Our specialists will employ all practices to minimize the risk of complications and our ophthalmologists will preoperatively inform you about the risks listed above and all other potential complications and will address all your concerns.

Preparation

Your ophthalmologist will first evaluate your visual accuracy and the visual field. At this stage, a comprehensive examination is made to determine whether other eye disorders are associated with the cataract. Such evaluations maximize postoperative visual accuracy and eliminate possible visual field disorders.

Although the cataract surgery is carried out on an outpatient basis after it is verified that the surgery does not pose a risk, you will be asked to quit smoking if you are a smoker and to stop taking certain medications that increase the risk of bleeding. All other prescribed and over-the-counter medications, herbal products, and supplements will also be questioned, and you will be informed to continue or stop taking them.

You may need antibiotic eye drops or tablets before and after the surgery to eliminate the risk of postoperative infection.
You will also be instructed to stop eating and drinking at a particular time before the surgery. You should strictly follow this instruction to undergo surgery as scheduled..

Moreover, it is reasonable to plan discharge, post-discharge accommodation, and travel at this phase to manage the postoperative period better.

Surgery and early postoperative period

The central principle of cataract surgery is to remove the opaque native lens and place an artificial lens made of various materials. Contrary to contact lenses, intraocular lenses do not require cleaning or care.

Your doctor will determine the intraocular lens that will provide the best results for your eye condition in light of the comprehensive preoperative examinations. Artificial lenses are classified according to the material produced or other specific features, such as flexible or rigid, foldable and not foldable, ultraviolet filtering, and no filter.
You can ask your doctor for all details about the intraocular lens that will be placed in your eye. Moreover, you may also ask about each type of lens's unique advantages and disadvantages.
The skin around the eye is numbed with local anesthetic agents, so you will not fall into deep sleep during the surgery. A soothing agent can be administered to calm down or relax you.

In cataract surgery, the opaque native lens or an opaque artificial lens previously placed is removed and replaced by a transparent intraocular lens; the procedure takes less than one hour. The artificial lens (intraocular lens) is placed in the capsule, where the native lens is removed, and the artificial lens will permanently stay in your eye.
Recently, phacoemulsification has been the most commonly preferred technique for cataract surgery. Your ophthalmologist makes a tiny (only several millimeters) incision at the junction of the sclera and the cornea – the outermost transparent layer. The probe of the phacoemulsification device is inserted through this incision and advanced to the lens. The anterior portion of the capsule that surrounds the lens is cut. The phaco probe emits ultrasound waves to break the opaque lens into small fragments; next, such pieces are emulsified to be suctioned through the probe.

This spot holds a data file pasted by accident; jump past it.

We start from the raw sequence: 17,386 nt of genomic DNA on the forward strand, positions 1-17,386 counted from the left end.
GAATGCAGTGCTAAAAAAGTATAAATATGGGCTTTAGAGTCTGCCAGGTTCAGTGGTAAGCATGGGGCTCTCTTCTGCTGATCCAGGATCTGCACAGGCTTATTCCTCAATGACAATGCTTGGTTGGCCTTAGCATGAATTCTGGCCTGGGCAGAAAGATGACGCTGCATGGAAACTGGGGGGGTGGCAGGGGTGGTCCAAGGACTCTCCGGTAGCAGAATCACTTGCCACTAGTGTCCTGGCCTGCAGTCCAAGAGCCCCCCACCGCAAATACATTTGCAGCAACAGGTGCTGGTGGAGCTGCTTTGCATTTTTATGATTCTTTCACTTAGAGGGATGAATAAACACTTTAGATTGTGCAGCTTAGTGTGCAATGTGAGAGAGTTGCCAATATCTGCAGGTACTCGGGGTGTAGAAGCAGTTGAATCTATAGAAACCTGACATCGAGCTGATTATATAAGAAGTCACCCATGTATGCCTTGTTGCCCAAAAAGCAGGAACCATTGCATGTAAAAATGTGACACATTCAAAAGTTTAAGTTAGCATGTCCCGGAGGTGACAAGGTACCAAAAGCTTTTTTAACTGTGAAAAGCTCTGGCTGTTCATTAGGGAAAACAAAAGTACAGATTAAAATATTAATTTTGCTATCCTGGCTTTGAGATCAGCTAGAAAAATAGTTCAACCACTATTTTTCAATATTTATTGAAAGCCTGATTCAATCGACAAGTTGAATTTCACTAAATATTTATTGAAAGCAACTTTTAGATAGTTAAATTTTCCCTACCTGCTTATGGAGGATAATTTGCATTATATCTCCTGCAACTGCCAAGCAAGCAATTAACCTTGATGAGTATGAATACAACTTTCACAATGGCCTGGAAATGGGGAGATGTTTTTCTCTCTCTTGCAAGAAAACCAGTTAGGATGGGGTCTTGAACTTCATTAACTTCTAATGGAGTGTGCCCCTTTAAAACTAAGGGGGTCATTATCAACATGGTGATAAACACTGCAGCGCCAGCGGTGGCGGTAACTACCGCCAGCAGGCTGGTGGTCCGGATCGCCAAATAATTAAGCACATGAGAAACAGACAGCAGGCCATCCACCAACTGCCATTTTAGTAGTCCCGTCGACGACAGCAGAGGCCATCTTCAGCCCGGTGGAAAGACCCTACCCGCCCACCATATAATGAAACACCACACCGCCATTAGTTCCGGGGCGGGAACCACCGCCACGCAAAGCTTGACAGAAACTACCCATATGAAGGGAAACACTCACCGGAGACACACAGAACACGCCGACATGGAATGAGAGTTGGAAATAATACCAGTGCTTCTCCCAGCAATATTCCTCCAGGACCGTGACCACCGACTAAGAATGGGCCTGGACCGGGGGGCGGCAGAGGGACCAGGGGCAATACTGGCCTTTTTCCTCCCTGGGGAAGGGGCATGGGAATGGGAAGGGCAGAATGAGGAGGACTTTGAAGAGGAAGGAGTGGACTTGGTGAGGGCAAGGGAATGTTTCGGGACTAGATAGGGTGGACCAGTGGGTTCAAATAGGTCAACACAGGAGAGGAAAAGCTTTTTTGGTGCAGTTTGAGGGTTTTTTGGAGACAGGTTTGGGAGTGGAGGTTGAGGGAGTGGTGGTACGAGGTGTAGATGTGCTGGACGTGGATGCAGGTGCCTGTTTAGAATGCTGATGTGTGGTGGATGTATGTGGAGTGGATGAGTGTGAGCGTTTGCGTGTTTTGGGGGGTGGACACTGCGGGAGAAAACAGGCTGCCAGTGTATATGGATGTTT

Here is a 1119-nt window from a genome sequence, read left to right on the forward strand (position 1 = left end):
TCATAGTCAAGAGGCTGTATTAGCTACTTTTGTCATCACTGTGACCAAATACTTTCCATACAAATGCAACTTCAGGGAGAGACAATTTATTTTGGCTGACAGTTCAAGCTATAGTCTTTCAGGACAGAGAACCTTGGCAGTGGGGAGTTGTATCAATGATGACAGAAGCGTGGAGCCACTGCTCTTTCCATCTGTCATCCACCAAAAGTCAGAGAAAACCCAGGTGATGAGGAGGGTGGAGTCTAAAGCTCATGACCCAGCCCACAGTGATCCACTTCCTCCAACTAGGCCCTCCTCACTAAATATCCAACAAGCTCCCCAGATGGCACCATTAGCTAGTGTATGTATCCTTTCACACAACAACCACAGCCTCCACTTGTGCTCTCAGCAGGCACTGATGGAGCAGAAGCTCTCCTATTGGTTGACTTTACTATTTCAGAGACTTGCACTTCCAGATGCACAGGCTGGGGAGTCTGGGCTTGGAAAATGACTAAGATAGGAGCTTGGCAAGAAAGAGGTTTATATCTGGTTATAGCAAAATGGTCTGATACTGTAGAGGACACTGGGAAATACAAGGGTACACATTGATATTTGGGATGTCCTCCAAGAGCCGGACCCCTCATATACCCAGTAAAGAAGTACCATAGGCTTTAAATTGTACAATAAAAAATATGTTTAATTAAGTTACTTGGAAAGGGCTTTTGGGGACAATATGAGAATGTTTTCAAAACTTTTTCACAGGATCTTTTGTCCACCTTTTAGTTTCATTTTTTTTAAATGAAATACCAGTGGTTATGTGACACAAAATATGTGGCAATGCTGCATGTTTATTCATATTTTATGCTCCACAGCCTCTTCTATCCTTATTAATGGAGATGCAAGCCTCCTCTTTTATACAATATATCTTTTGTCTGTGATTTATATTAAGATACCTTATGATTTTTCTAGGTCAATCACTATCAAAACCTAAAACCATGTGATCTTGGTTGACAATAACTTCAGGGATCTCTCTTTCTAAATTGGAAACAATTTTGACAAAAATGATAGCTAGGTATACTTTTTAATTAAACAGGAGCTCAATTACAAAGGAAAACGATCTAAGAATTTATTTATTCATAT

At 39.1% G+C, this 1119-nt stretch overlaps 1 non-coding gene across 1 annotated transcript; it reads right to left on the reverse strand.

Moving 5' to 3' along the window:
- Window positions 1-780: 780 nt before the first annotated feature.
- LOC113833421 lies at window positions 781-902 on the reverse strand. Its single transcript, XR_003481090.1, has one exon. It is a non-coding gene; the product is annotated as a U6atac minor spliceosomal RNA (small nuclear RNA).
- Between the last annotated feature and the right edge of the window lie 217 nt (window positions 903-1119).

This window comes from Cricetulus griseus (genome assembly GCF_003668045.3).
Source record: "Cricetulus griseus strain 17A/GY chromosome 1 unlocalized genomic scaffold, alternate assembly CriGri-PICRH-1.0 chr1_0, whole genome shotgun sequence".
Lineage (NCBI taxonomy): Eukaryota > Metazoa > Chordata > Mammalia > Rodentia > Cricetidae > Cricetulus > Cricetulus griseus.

The lens with cataracts is suctioned out of the body. The posterior wall of the capsule is left untouched. The artificial lens is inserted through the same incision, placed in the capsule, and then centralized in the capsule.

Ophthalmologists were required to make larger incisions closed with stitches before phacoemulsification was developed. However, if deemed possible, your doctor may not place a stitch after a phacoemulsification surgery.

When the surgery is completed, your eye is closed with a bandage or a bandage plus an eye shield. You may feel itching, tenderness, and mild discomfort in the early postoperative period. Such symptoms will spontaneously disappear without the need for treatment.

Your doctor may ask you to use antibiotics, anti-inflammatory tablets, and eye drops as a precaution. You should closely follow all advice of your doctor to prevent or minimize postoperative complications, albeit rare.

Your doctor removes the bandage and the eye shield the next day after the surgery.

After removing the bandage, you will have a far more precise and accurate vision. Your visual accuracy will gradually increase, but it may take several days.

You will be informed in detail about what you must do to protect your eye.

You should see your ophthalmologist for scheduled follow-up visits before you are discharged.

If you experience warmth and redness in your incision line or loss of vision, severe pain, flashes, and floaters in your eye, or if you have a fever or any symptoms that you think are due to surgery after you are discharged, contact your ophthalmologist immediately.

Results

Cataract surgery provides successful visual outcomes in most patients.
However, it would help if you visited your ophthalmologist on pre-scheduled dates to monitor your recovery and manage possible complications.

Created at 15.06.2024 04:03
Updated at 15.06.2024 04:03